School-aged children are bearing the brunt of today’s Global Food Crisis with devastating consequences for their education and their ability to catch up on learning lost during COVID school closures, warn the United Nations World Food Programme (WFP), the African Union Development Agency NEPAD, and organizations working on education, including the Education Commission chaired by Gordon Brown, former British Prime Minister and UN Special Envoy for Global Education.
The global food crisis is threatening the futures of millions of school-aged children who have only just returned to classrooms following the Covid-19 pandemic. Emerging evidence points to unprecedented learning losses during the pandemic, which risk being further compounded by this current food crisis. The World Bank estimates that the share of 10-year-olds in poorer developing countries unable to read or write has increased from 53 percent to 75 percent.
“As every parent and teacher understands, hunger is one of the biggest barriers to effective learning – and the surge in hunger among school-age children now poses a real and present danger to a learning recovery. For children who are going hungry in their classrooms, we have a ready-made, cost-effective antidote – school meal programmes. Let’s use it,” said Gordon Brown, adding: “The Transforming Education Summit is a critical opportunity to tackle the hunger crisis.”
WFP and partners are calling for an ambitious plan of action to restore school meal programmes disrupted by the pandemic and expand their reach to an additional 73 million children. Detailed costing estimates for the plan suggest around $5.8bn annually would be required.
The plan would supplement wider measures to combat child hunger, including an expansion of child and maternal health programmes, support for out-of-school children, and increased investment in safety nets. Hunger levels among the 250 million children now out of school are almost certainly higher than for those in school, the WFP warns.
“Millions of children are living with the consequences of the mutually reinforcing food and learning crises. Yet the link between hunger and lost opportunities for learning needs to be more prominent on the international agenda – and school meal programs can help break that link. Not investing in school meals programs is perhaps one of the worst possible economic decisions governments and donors can make, especially now,” says Carmen Burbano, Director of WFP’s School-based Programmes Division.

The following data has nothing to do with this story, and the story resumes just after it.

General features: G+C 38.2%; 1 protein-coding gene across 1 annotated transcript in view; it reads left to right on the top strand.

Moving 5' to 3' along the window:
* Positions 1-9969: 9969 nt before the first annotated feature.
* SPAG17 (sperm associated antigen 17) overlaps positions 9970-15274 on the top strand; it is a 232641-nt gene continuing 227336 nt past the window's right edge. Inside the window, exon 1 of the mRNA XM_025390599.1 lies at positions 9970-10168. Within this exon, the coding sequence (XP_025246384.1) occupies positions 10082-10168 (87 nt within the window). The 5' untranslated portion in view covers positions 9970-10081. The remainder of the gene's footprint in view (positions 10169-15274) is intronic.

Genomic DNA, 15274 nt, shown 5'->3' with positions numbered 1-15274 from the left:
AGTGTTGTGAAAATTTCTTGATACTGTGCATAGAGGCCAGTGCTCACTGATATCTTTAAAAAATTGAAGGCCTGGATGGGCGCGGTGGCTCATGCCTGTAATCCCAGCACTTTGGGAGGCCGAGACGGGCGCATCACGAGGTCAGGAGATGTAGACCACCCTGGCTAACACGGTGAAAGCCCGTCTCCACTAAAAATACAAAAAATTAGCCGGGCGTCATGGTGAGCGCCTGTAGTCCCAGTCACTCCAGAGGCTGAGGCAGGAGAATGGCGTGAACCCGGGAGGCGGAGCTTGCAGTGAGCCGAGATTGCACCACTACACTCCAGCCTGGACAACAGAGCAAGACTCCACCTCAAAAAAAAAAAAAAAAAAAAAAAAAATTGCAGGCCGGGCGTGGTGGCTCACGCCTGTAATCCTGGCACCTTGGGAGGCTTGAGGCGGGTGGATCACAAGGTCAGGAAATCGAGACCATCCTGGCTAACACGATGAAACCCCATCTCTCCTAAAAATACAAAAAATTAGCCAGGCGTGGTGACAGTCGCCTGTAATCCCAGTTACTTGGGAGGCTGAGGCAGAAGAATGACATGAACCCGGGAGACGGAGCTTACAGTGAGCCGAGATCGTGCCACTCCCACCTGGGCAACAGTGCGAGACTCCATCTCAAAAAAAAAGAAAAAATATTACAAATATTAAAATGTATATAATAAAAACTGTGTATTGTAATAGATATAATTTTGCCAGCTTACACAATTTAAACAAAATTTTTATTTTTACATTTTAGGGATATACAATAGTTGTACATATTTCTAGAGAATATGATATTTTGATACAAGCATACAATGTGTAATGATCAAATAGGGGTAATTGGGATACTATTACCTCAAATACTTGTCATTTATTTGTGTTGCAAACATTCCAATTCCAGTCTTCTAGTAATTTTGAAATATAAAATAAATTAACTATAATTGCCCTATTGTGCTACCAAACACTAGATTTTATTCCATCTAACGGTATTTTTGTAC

School meal programmes are among the largest and most effective social safety nets for school-aged children. They not only keep children, particularly girls, in school, but help improve learning outcomes by providing better and more nutritious diets. They also support local economies, create jobs and livelihoods in communities, and ultimately help break the links between hunger, an unsustainable food system and the learning crisis.
“The long-term effects of hunger and malnutrition are devastating for Kenya, and children in particular. Children do not have a vote, and they are not asked what their top priorities are. We have a moral duty to ensure that everyone is better protected from food price spikes and economic shocks. Failure to do so is quite literally handicapping the future of our country,” said Njiru.
A growing coalition of governments has come together to build the School Meals Coalition, which aims to ensure that every child can receive a healthy, nutritious meal, complemented by other health interventions, by 2030. Led by France and Finland, 70 countries, supported by more than 70 organizations, have worked tirelessly to scale up school meals programmes, increasing domestic investment as a response to the crisis.
For example, in Rwanda under the leadership of President Kagame, the national school meals programme has increased its coverage from 660,000 to 3.8 million children in two years, while in Benin, President Patrice Talon has committed to increase the budget for the national school meals programme from US$79 million to US$240 million over the next five years. The United States has committed to provide US$943 million for the next year to support the purchase of locally-grown foods for its national school meal effort in response to the ongoing impacts of rising food costs.
Fati N’zi-Hassane, Head of Human Capital and Institutional Development with the African Union Development Agency, which is a member of the School Meal Coalition’s taskforce, said: “African countries have long recognized the benefits of school feeding to protect children’s health, nutrition, and education, whilst strengthening local food systems. Country ownership and commitment is the key. Efforts to protect and scale up these programmes are now more important than ever, to protect the youths of Africa from the colliding food and education crises.”